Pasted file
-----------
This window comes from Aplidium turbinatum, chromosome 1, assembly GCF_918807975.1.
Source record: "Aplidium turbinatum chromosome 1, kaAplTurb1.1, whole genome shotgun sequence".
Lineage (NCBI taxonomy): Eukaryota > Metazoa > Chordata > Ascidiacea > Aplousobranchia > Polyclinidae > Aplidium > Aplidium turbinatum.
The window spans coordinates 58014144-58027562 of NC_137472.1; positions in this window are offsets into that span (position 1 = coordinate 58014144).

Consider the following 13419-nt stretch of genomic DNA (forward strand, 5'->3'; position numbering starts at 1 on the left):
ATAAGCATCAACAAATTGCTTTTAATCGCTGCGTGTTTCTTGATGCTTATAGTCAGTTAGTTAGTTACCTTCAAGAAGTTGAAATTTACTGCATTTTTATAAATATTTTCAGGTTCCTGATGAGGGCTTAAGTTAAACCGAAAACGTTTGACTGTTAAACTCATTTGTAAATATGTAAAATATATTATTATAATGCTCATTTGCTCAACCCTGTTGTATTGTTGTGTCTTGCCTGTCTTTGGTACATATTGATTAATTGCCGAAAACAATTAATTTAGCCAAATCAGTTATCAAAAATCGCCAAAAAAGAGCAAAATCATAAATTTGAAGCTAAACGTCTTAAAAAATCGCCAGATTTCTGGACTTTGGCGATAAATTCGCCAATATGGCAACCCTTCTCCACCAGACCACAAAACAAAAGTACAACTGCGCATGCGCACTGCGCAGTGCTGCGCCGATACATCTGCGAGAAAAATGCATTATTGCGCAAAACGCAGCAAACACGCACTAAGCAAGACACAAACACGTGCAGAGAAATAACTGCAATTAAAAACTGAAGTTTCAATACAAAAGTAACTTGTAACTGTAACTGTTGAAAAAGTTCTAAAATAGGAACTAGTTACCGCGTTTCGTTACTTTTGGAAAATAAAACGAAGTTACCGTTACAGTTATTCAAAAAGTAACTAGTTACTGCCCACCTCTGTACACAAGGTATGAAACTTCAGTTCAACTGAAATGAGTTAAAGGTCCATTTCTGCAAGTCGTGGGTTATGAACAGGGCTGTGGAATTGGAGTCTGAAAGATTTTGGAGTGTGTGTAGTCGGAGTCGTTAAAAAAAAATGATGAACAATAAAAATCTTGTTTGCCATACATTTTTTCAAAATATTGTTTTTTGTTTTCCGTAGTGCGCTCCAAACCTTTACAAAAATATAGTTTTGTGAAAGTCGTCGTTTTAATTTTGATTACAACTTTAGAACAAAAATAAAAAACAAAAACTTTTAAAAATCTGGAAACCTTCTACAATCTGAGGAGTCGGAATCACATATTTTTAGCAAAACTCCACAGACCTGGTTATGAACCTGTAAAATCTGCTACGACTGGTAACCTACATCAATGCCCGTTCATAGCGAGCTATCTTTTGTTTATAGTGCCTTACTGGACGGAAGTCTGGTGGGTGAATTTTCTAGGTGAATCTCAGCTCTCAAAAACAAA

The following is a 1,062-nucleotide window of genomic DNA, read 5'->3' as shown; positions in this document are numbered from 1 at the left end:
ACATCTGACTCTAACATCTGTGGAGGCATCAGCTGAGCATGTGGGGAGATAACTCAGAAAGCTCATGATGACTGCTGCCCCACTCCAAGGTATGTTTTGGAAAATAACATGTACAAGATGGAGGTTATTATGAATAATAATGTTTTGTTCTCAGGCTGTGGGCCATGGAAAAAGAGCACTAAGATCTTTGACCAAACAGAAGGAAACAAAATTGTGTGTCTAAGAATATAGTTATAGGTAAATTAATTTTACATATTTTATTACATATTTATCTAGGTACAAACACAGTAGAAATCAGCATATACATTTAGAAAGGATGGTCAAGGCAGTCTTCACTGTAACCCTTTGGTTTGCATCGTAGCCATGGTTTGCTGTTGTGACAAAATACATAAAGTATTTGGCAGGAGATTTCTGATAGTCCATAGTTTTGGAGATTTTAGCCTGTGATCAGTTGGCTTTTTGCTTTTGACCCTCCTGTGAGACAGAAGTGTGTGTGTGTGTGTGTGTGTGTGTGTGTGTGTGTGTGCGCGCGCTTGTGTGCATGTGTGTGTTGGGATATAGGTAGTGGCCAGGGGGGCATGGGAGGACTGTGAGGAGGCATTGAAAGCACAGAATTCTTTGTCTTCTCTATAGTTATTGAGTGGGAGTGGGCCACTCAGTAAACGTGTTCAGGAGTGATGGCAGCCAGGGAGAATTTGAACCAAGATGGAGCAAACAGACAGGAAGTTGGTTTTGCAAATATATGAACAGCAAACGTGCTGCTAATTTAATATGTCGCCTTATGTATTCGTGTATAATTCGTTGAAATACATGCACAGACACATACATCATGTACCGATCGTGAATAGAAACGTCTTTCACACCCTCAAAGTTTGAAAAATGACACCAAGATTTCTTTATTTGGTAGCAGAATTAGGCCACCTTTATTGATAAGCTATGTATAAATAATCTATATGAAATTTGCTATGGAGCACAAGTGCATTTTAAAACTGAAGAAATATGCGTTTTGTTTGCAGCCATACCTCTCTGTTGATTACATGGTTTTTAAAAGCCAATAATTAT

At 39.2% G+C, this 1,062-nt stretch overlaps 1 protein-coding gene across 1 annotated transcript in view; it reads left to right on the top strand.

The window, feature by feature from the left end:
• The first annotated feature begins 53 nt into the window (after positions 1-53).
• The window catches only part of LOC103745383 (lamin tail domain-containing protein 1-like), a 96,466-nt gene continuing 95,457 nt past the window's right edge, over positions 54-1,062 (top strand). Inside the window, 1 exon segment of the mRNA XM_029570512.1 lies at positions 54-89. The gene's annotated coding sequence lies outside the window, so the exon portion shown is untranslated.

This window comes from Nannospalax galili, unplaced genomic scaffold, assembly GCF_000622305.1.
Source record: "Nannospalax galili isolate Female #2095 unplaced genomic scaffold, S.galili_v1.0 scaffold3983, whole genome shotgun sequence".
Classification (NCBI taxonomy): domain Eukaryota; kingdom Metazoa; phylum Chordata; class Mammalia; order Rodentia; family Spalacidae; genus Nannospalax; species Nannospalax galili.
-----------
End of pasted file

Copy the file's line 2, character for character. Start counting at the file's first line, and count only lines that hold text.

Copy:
Source record: "Aplidium turbinatum chromosome 1, kaAplTurb1.1, whole genome shotgun sequence".